Leaving Earth, however, can be an intense experience for many reasons. There’s always a risk of malfunction with serious consequences. Even if everything goes according to plan, there is still a significant adjustment period for astronauts who have returned to Earth.

  21. Stunt Performer. Stunt performers are skilled athletes and performers who pull off (potentially dangerous) feats for movies and TV shows. Stunt performers have a fast-paced, exciting job along with regular chances to meet famous actors and filmmakers.

    When stunt performers are needed on a set, they are paid daily flat fees, rather than hourly. Stunt performers must resemble the actor they’re replacing in the scene, so there is a demand for a diverse range of stunt performers.

  22. Fashion Designer. Fashion designers layout conceptual designs for clothing and make garments. The industry is fast-paced and high-pressure, and fashion designers are responsible for meeting deadlines and being quick on their feet in urgent situations (fixing garments before they’re shown on the runway, for instance).

    This industry embraces serious creativity and innovation, and it can be quite an interesting job for the artistic opportunities it allows.

  23. Headhunter. Headhunter may sound like a gruesome title at first, but people who work in this position help companies find highly-skilled candidates for top-level positions. To work in this position, you’ll need to be very connected in your industry and have great networking skills.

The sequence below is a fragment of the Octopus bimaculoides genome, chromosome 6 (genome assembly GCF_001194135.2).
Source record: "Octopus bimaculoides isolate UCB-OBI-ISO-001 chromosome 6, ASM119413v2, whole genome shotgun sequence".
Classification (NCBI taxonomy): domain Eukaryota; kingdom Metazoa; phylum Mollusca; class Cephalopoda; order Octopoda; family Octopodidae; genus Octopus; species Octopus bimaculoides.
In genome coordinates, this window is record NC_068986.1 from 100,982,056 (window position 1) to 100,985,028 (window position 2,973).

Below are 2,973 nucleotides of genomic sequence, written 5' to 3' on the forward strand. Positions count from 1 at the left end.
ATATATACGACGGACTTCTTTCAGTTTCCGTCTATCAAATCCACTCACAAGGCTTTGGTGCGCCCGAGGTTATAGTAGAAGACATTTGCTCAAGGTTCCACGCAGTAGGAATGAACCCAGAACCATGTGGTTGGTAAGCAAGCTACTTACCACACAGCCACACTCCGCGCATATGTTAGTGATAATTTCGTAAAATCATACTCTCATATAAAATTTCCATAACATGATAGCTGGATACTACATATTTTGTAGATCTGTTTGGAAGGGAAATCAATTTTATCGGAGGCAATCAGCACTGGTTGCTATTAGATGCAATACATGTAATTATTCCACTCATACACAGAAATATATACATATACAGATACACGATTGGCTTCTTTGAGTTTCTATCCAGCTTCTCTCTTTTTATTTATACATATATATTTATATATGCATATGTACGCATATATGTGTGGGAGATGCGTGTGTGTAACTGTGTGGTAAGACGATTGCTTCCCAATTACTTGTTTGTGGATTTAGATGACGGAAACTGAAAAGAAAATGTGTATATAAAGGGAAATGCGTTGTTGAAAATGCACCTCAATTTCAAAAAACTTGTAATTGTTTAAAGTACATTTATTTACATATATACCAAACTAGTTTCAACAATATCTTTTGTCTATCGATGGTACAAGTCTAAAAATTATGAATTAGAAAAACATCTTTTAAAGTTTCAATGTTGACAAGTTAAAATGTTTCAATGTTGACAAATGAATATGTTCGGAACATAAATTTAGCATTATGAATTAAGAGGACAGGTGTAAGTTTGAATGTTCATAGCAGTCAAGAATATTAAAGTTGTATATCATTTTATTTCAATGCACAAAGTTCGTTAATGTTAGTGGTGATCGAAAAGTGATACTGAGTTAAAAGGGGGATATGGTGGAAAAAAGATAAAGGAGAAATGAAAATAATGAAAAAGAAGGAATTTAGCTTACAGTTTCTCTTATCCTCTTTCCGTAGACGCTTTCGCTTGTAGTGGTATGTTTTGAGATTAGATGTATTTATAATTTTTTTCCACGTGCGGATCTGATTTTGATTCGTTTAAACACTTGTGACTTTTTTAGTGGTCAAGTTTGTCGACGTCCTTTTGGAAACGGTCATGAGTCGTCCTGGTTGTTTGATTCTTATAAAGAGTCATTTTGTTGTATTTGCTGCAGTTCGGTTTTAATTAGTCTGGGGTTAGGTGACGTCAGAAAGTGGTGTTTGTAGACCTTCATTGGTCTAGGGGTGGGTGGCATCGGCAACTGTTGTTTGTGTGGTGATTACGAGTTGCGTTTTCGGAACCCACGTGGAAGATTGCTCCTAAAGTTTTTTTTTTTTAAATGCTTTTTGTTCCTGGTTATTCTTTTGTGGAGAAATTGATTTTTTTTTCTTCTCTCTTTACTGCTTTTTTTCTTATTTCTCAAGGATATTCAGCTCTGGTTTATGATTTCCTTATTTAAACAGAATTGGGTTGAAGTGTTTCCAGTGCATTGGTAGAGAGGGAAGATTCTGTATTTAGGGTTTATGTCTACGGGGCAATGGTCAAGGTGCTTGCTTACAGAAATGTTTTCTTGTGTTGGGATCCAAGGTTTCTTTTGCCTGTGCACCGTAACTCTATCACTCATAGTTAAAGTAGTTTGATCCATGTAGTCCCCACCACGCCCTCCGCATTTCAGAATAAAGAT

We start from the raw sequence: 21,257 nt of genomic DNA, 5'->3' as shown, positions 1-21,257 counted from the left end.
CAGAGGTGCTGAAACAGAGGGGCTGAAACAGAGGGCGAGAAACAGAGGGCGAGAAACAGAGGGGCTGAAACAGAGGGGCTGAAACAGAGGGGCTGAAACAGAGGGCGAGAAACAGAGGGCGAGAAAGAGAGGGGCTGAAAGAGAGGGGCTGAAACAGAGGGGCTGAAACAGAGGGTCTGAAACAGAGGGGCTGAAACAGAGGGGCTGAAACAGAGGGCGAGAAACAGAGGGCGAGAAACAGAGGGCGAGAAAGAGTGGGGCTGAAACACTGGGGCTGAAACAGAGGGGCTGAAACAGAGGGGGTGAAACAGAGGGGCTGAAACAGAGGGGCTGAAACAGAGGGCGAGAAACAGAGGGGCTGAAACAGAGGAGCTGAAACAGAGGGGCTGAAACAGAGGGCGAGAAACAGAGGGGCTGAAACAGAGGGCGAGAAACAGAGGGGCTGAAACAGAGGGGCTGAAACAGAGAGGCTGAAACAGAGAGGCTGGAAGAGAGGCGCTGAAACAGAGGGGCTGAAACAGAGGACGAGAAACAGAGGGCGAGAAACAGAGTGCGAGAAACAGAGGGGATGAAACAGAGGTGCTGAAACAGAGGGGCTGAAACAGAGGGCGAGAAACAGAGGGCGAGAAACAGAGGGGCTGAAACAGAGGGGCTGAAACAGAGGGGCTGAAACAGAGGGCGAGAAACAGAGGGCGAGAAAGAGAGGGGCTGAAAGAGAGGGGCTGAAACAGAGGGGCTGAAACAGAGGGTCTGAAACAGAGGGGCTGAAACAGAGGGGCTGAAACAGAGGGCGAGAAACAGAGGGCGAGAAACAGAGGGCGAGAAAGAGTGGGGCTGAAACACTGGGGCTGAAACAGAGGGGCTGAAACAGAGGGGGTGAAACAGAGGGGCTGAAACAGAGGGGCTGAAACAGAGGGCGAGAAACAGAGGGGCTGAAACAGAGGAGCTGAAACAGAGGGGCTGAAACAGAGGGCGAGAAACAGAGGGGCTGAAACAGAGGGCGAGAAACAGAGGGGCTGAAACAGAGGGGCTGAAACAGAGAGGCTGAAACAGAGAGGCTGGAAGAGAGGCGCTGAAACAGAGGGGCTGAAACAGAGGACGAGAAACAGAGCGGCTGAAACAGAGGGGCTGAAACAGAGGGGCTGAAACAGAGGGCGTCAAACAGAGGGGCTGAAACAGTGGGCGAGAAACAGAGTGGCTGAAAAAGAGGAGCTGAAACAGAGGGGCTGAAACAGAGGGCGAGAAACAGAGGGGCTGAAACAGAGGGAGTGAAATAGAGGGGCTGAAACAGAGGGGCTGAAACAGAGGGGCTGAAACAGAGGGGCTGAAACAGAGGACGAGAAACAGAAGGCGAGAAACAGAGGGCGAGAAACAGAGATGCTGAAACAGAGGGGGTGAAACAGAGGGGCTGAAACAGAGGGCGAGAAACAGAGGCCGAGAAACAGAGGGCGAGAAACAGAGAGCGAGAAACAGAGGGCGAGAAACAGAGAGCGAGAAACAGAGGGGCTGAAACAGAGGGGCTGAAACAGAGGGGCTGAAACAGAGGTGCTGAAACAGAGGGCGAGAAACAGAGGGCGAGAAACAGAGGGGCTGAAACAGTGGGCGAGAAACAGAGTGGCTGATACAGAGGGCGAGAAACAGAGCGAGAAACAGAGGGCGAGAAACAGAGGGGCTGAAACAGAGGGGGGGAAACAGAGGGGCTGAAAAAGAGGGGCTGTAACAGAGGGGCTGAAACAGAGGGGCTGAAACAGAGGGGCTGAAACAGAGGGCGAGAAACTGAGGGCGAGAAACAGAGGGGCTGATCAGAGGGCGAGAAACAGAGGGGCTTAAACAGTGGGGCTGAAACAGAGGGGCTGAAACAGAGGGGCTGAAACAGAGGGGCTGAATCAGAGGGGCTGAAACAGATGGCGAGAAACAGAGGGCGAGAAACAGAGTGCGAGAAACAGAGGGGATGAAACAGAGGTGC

Headhunters first work with organizations to understand their needs and the roles they are trying to fill. Then, they utilize their networking skills to find candidates who are perfect for their roles. Headhunters are excellent communicators and usually have human resources training.

  24. Marine Biologist. The dream of all ocean lovers and marine biology careers have you working closely with aquatic animals for research and conservation purposes. You’ll likely spend a lot of time out at sea, and you’ll get to meet some extraordinary creatures.

    Marine biologists, especially ones who get to take on investigative projects, typically have advanced schooling.

  25. Food Critic. Food critics are journalists who review food, drinks, and restaurant establishments. This job lets you make money while sampling some of the finest and most popular cuisines, whether locally or around the world.

    Of course, to hold this job, you must have a talent for writing and extensive knowledge of food. This job may also require you to conduct interviews, so communication skills are also a must.

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Chris Kolmar

Author

Chris Kolmar

Chris Kolmar is a co-founder of Zippia and the editor-in-chief of the Zippia career advice blog. He has hired over 50 people in his career, been hired five times, and wants to help you land your next job. His research has been featured on the New York Times, Thrillist, VOX, The Atlantic, and a host of local news. More recently, he's been quoted on USA Today, BusinessInsider, and CNBC.